What is your strategy when faced with a high volume of applications ?

Let’s say you’re a small company with limited resources, time and budget.

You publish a job ad for an open position in your company.
Within 24 hours you are submerged by hundreds of applications.

You simply do not have the time to go through all the resumes.

How do you deal with that ? What’s your strategy ?

Views: 96

Comment by Robin Eads on March 26, 2010 at 6:43pm
I'm curious to see the responses to this. My feeling is if you publish an ad that gets THAT many responses, something is wrong.

1. It's a common position that you can probably source someone for without having to post an ad.
2. You've written a vague job description that leaves too many applicants open to interpretation ("I can do that job!")
3. You've posted the ad on a space that allows too much "general" applicant traffic and not enough "specialized" applicant traffic.
Comment by Alexis Perrier on March 27, 2010 at 1:24am
Hi Robin,
I agree with your conclusions, there are many ways to avoid the situation by better preparation and targeting. However the case I'm referring to is more of a small company that is looking for applicants without specific skills and is not using the services of a professional recruiter.
For example, a small real estate business, looking for an junior assistant.
Not a mid-sized software company looking for a Java developer with 6 years of experience.

In today's job market, it is common for that kind of job ad to generate a lot of incoming resumes.

Right now the only approaches I've seen are either to spend a lot of time going through all the resumes or just to select a few resumes and get rid of the remaining ones.

Using an ATS does not seem to change the problem. You still have to look at the resumes.

Any other idea or practice ?
Comment by Ian Jones on March 30, 2010 at 11:00am
Alexis-

The problem with reviewing a high volume of resumes, is that it's hard to compare apples to apples. Resume formats vary widely, making review time consuming and inaccurate.

I'd suggest developing a quick exercise for applicants to complete in addition to submitting a resume. Something simple, but relevant to the position and representative of what that person might actually do on the job.

In the past, I've found those exercises to be valuable in a couple of ways. They cut down on the amount of resume spam. Candidates not really interested in the job won't complete the exercise. It also gives you a much better way to compare work product and communication skills within tangible work product.

If a candidates exercises don't look good, then there is no point in reviewing the resume.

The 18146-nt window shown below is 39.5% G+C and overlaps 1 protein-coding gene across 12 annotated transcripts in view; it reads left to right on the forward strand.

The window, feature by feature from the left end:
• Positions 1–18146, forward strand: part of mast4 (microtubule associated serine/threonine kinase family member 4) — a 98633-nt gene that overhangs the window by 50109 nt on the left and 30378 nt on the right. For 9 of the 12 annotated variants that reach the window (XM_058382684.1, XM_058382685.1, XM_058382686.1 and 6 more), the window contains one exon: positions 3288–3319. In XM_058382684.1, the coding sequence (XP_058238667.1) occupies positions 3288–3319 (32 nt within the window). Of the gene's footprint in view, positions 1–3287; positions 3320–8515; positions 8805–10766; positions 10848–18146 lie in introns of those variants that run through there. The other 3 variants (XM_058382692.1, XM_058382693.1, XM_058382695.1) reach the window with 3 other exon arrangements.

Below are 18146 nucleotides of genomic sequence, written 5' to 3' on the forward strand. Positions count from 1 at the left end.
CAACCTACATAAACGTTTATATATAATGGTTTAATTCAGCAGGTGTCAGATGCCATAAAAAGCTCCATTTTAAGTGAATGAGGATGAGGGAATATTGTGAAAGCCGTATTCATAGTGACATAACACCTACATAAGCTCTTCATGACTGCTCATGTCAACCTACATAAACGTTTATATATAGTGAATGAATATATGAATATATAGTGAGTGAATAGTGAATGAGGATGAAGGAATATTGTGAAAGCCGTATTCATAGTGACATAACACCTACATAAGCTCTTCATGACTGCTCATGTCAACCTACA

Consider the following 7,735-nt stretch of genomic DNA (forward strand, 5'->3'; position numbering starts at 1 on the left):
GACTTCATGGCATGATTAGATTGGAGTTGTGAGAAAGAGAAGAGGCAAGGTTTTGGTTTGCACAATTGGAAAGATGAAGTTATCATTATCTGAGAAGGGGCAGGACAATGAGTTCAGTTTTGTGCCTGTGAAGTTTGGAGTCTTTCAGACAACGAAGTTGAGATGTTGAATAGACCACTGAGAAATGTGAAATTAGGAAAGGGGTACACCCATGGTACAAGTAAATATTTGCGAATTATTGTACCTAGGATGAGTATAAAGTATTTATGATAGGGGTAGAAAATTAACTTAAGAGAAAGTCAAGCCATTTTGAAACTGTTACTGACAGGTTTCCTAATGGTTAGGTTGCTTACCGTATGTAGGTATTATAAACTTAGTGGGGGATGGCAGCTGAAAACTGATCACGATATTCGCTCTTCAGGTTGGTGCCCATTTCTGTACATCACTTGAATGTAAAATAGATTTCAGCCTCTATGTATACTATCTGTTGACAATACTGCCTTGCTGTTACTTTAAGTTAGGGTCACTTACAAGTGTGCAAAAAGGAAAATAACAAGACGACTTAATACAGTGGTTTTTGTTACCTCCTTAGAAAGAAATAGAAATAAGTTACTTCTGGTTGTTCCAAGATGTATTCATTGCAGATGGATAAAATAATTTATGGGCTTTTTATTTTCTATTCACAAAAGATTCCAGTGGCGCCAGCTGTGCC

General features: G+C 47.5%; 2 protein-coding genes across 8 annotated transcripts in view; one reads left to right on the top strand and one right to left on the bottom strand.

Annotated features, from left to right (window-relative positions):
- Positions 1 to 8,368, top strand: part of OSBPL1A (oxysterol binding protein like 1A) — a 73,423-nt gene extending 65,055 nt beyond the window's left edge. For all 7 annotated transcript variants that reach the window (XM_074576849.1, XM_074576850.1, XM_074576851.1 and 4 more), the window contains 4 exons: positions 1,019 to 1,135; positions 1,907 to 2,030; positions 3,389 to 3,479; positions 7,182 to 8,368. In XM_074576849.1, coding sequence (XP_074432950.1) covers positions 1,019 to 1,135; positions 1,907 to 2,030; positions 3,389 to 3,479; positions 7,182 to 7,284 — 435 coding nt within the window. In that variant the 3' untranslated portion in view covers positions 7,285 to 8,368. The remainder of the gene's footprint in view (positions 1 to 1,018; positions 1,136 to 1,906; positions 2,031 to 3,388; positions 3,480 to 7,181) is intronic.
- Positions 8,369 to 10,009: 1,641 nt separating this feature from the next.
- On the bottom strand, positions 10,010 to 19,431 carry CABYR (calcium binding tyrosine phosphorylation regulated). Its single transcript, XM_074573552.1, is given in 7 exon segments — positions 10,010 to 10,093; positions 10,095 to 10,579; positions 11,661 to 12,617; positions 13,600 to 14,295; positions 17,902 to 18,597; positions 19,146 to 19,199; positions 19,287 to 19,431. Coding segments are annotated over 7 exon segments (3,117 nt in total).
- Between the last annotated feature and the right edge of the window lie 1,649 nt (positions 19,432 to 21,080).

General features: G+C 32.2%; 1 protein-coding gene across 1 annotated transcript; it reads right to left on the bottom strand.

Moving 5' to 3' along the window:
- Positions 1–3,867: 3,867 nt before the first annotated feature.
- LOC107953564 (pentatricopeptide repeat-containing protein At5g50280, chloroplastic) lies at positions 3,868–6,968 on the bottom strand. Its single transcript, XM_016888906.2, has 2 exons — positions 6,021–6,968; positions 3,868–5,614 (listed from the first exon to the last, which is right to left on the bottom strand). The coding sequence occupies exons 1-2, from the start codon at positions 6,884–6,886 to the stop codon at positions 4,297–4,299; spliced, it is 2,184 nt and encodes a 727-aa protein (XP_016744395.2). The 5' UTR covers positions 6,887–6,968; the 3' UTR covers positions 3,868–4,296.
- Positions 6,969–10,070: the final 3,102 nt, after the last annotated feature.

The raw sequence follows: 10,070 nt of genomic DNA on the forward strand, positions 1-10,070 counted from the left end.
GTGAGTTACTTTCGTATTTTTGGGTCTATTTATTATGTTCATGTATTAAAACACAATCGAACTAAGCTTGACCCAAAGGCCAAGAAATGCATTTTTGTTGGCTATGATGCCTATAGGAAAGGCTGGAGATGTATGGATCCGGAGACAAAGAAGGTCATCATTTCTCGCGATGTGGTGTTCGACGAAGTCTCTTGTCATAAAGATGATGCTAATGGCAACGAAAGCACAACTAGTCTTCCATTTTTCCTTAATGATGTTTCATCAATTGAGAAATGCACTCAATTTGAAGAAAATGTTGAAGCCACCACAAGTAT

Good luck!
Comment by Alexis Perrier on March 30, 2010 at 11:25am
Ian, thanks a lot for your input.
I like the idea of asking candidates to do some extra work when or after applying for the job.
Extra information filled in an online form is easy to implement. Or any kind of writing assignment for that matter.

I'm wondering what kind of exercise you would have in mind ? A quizz ? A basic math problem ?
The exercise has to be easy to check for the recruiter.

Could you please give me a concrete example ?
Comment by Ian Jones on March 30, 2010 at 11:40am
Sure. Hard to say specifically for this role, I'm not familiar with what a junior assistant does at a Real Estate firm. But I'd start by thinking about what this person would actually do for you on a daily basis, then figure out a way to give them and exercise that could put them in a similar situation.

In the past for, say junior marketing analysts, I've provided them with sample data and asked them to do some basic computations, and submit an analysis on what they've found. That's an easy one.

For your junior assistant, I'm guessing they do some mix of research, communication and scheduling. I might ask them to submit an draft email, requesting a meeting for the CEO of your company, with the CEO of a potential partner company. Gives you a chance to see non-resume business writing, and communication skills/style.

Or for research, I might ask them to submit a list of 10 commercial spaces currently for rent within a local zip code you define. Probably not that hard to find, and it would be interesting to see what you get back. Some might send an email with a list of addresses, while others might send an Excel sheet with columns for address, broker, square footage, price, etc. Once you get to the interview process, it would be interesting to talk with them about the approach they used to gather their information. Probably a lot more insightful than standard interview questions.

The challenge is always getting an exercise that's relevant to the job, but also simple and doesn't require a ton of institutional knowledge.

Does that help?
Comment by Alexis Perrier on March 30, 2010 at 11:47am
yes it helps a lot. lots of good ideas in what you write.
The junior assistant position in a real estate firm is in fact an example to make the problem more concrete.
As you say the problem is creating an exercise relevant to the job and its environment.
But research, communication, scheduling, data analysis, ... make a good base on which to extrapolate
Thank you for your input. This is a very strong and relevant idea you gave me.

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